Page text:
This week is the first ever Gambling Harm Awareness Week.
It’s a bit of a big deal because until now there’s only been one day to recognise the harm that gambling can cause in the community. Since its inception in 2004 Gamble-Free Day has been marked by a variety of activities as part of a public health approach to minimising gambling harm. Those activities have included the crazy ‘dropping-pokie-machines-from-a-helicopter’ stunt to street theatre outside Auckland’s SkyCity Casino and other, more sedate celebrations of community as is happening through-out this week, as mechanisms for raising awareness of the potential harm caused by problem gambling.
According to gambling harm support organisations around 250,000 are adversely affected by gambling every year and children make up a large proportion of that number.
Pokies are by far the most dangerous forms of gambling (www.pgf.nz) however research and experience from Australia shows that sports betting is becoming increasingly problematic with the betting agencies framing betting on sports games as proof of support for fans’ teams.
I’m aware that we are starting to see the same development here in New Zealand with betting odds starting to appear as part of the commentary in major sports games.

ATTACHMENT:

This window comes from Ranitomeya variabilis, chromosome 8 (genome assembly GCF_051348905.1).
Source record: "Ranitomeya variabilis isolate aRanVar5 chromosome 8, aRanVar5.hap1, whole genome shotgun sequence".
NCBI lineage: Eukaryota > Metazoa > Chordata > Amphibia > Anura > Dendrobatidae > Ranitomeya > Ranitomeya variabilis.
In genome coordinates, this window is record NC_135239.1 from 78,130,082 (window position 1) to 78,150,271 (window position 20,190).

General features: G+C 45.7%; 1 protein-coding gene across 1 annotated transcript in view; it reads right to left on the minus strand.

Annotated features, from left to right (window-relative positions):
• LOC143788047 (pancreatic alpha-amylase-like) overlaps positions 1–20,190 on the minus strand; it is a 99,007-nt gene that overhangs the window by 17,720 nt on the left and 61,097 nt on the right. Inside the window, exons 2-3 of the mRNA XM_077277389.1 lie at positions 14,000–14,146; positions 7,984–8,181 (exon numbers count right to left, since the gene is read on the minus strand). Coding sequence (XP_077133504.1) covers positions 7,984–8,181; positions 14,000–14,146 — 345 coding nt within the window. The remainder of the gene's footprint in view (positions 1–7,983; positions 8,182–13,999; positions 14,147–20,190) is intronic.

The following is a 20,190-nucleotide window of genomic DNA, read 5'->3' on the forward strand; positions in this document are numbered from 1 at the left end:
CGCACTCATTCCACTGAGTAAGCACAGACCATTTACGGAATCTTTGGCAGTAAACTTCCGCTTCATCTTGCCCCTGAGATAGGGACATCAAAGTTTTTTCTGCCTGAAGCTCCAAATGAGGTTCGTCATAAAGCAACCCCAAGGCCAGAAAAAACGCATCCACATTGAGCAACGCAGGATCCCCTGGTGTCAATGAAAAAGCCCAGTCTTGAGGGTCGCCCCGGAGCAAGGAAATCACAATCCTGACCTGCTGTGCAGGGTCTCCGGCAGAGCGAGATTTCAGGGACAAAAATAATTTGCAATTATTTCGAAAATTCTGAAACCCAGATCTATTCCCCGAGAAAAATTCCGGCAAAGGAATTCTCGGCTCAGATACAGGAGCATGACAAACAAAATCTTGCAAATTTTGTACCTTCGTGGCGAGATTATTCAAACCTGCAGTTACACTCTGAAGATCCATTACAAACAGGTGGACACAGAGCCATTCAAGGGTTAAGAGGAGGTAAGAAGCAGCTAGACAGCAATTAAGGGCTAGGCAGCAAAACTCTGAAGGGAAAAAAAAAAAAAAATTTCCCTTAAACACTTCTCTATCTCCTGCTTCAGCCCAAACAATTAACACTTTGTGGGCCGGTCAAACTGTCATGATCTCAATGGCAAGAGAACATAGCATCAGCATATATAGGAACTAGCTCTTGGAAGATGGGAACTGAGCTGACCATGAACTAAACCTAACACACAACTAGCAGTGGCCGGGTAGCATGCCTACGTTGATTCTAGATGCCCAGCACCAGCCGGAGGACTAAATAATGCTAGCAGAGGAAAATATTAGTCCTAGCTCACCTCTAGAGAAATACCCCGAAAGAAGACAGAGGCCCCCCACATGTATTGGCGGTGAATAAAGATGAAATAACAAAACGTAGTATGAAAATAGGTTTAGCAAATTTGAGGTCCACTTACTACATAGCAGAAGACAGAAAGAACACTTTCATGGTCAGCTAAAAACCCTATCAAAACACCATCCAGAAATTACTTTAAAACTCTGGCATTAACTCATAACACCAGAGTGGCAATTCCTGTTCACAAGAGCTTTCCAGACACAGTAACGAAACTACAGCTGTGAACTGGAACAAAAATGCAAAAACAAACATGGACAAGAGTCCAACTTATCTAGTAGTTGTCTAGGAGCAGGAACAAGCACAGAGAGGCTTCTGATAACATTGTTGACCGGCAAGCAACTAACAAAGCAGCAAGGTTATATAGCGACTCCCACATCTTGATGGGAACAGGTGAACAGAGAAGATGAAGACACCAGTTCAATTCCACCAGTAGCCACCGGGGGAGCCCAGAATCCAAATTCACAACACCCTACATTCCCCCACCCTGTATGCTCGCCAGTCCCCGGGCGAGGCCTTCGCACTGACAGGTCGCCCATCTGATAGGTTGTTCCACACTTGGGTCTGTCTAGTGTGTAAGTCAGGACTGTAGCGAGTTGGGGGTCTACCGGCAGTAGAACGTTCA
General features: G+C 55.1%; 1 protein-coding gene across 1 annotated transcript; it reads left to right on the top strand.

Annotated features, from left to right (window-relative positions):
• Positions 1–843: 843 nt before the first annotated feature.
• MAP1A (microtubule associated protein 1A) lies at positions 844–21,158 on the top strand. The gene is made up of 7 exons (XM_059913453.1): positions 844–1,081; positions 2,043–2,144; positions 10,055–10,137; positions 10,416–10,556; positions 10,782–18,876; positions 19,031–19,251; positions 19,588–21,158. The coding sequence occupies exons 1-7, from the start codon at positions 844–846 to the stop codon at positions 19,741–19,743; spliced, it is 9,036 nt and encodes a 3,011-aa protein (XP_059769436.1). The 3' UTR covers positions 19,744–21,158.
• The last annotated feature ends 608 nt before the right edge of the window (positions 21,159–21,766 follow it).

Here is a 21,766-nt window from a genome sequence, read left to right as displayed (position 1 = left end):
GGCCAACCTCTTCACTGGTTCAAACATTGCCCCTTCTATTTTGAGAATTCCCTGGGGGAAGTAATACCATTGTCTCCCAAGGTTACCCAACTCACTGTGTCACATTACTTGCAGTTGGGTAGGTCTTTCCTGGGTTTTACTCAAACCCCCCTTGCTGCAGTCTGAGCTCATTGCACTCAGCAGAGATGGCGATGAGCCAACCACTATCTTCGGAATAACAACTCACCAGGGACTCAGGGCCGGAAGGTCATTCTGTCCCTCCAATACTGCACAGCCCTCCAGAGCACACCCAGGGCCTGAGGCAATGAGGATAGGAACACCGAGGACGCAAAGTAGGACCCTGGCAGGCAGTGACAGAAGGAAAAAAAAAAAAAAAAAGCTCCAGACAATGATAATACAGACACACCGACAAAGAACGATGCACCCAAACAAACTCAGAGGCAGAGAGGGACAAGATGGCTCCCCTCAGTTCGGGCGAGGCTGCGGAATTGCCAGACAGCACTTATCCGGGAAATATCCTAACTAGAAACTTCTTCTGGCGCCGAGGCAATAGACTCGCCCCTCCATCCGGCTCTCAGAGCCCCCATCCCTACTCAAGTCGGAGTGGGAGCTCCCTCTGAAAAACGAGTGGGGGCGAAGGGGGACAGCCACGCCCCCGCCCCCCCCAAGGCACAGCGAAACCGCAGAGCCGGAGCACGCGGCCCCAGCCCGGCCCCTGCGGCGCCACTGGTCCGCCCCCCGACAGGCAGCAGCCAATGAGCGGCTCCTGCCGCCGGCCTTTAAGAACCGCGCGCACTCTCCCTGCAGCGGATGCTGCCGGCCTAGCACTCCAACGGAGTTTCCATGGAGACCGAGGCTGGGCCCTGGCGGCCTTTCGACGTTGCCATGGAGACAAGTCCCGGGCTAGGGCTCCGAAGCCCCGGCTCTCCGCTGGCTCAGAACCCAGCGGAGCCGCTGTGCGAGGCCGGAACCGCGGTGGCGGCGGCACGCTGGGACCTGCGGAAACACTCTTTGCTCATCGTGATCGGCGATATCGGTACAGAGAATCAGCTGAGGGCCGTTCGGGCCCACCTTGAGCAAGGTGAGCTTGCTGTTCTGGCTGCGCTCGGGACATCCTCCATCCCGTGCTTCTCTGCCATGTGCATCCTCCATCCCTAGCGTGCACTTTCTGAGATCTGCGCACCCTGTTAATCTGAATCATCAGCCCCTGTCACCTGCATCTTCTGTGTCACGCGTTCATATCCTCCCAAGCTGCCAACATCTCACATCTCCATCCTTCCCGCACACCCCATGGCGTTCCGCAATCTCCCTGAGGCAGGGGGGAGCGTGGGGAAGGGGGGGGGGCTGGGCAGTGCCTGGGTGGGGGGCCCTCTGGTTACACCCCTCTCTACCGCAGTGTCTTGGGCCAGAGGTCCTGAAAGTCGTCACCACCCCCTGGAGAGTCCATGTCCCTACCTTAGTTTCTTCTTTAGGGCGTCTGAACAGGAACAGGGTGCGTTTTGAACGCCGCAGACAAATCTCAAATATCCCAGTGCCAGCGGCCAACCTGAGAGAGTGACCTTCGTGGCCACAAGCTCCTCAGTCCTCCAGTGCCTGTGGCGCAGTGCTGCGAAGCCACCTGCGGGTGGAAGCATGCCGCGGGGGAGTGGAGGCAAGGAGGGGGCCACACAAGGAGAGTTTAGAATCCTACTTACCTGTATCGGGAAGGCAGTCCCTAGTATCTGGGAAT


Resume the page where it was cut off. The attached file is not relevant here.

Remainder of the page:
We have recently update our gambling policy to reflect the changes that may be looming. We maintain a public health approach to preventing gambling harm and we want to wean community organisations off the money that is doled out by pokie trusts as part of the sanitation of what is essentially money garnered from addiction. The entire reason for pokies in pubs and clubs – known as Class 4 gambling – is to raise money for charities but around 40% of funds generated from pokie machines derives from those with the least control over their gambling behaviour.(www.pgf.nz).
Our updated policy also includes cracking down on advertising of gambling products and ensuring communities have a bigger say in gambling facilities in their neighbourhoods. These measures do seem to be working for pokies in pubs and clubs as gambling is slowly slowing over time.
The gambling business can be pretty darn dirty and powerful – the convention-centre-for-pokies deal the Government did with SkyCity Casino in Auckland is the classic example. But similarly here have been regular inroads by the Government on the protections for Class 4 gambling, the most recent one being a change in the law top enable venue operators to be paid by commission – which creates a disincentive for venue operators to exercise their required host responsibility in this area.
The Greens will continue to advocate for the health and well-being for our communities and totally support Gambling Harm Awareness Week.